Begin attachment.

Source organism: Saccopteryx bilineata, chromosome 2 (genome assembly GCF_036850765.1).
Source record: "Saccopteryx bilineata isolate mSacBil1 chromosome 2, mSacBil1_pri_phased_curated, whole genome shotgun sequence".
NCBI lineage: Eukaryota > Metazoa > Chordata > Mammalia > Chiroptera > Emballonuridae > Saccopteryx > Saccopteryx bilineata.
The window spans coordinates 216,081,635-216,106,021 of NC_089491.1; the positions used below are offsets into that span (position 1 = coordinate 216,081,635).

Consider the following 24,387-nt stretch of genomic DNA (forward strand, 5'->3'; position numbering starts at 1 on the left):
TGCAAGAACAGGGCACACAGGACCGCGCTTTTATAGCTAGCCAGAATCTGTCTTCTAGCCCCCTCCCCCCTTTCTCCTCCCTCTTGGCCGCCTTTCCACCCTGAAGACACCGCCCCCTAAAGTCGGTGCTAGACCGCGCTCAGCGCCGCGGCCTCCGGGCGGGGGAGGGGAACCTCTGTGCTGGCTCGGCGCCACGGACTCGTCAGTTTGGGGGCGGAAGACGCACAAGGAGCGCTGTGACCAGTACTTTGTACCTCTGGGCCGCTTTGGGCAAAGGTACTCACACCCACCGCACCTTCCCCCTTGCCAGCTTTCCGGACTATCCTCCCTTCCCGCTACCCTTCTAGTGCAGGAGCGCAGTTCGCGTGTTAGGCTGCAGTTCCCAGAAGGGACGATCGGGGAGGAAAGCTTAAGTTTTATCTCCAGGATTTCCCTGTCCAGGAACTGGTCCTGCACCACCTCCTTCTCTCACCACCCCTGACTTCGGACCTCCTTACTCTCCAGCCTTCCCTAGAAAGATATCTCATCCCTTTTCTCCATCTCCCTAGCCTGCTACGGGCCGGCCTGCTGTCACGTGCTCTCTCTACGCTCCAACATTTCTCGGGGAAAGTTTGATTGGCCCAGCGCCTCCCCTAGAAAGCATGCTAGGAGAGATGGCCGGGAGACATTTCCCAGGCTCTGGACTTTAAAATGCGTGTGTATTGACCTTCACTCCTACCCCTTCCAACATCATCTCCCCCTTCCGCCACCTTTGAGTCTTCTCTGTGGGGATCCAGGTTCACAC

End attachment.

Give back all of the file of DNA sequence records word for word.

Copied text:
Source organism: Saccopteryx bilineata, chromosome 2 (genome assembly GCF_036850765.1).
Source record: "Saccopteryx bilineata isolate mSacBil1 chromosome 2, mSacBil1_pri_phased_curated, whole genome shotgun sequence".
NCBI lineage: Eukaryota > Metazoa > Chordata > Mammalia > Chiroptera > Emballonuridae > Saccopteryx > Saccopteryx bilineata.
The window spans coordinates 216,081,635-216,106,021 of NC_089491.1; the positions used below are offsets into that span (position 1 = coordinate 216,081,635).

Consider the following 24,387-nt stretch of genomic DNA (forward strand, 5'->3'; position numbering starts at 1 on the left):
TGCAAGAACAGGGCACACAGGACCGCGCTTTTATAGCTAGCCAGAATCTGTCTTCTAGCCCCCTCCCCCCTTTCTCCTCCCTCTTGGCCGCCTTTCCACCCTGAAGACACCGCCCCCTAAAGTCGGTGCTAGACCGCGCTCAGCGCCGCGGCCTCCGGGCGGGGGAGGGGAACCTCTGTGCTGGCTCGGCGCCACGGACTCGTCAGTTTGGGGGCGGAAGACGCACAAGGAGCGCTGTGACCAGTACTTTGTACCTCTGGGCCGCTTTGGGCAAAGGTACTCACACCCACCGCACCTTCCCCCTTGCCAGCTTTCCGGACTATCCTCCCTTCCCGCTACCCTTCTAGTGCAGGAGCGCAGTTCGCGTGTTAGGCTGCAGTTCCCAGAAGGGACGATCGGGGAGGAAAGCTTAAGTTTTATCTCCAGGATTTCCCTGTCCAGGAACTGGTCCTGCACCACCTCCTTCTCTCACCACCCCTGACTTCGGACCTCCTTACTCTCCAGCCTTCCCTAGAAAGATATCTCATCCCTTTTCTCCATCTCCCTAGCCTGCTACGGGCCGGCCTGCTGTCACGTGCTCTCTCTACGCTCCAACATTTCTCGGGGAAAGTTTGATTGGCCCAGCGCCTCCCCTAGAAAGCATGCTAGGAGAGATGGCCGGGAGACATTTCCCAGGCTCTGGACTTTAAAATGCGTGTGTATTGACCTTCACTCCTACCCCTTCCAACATCATCTCCCCCTTCCGCCACCTTTGAGTCTTCTCTGTGGGGATCCAGGTTCACAC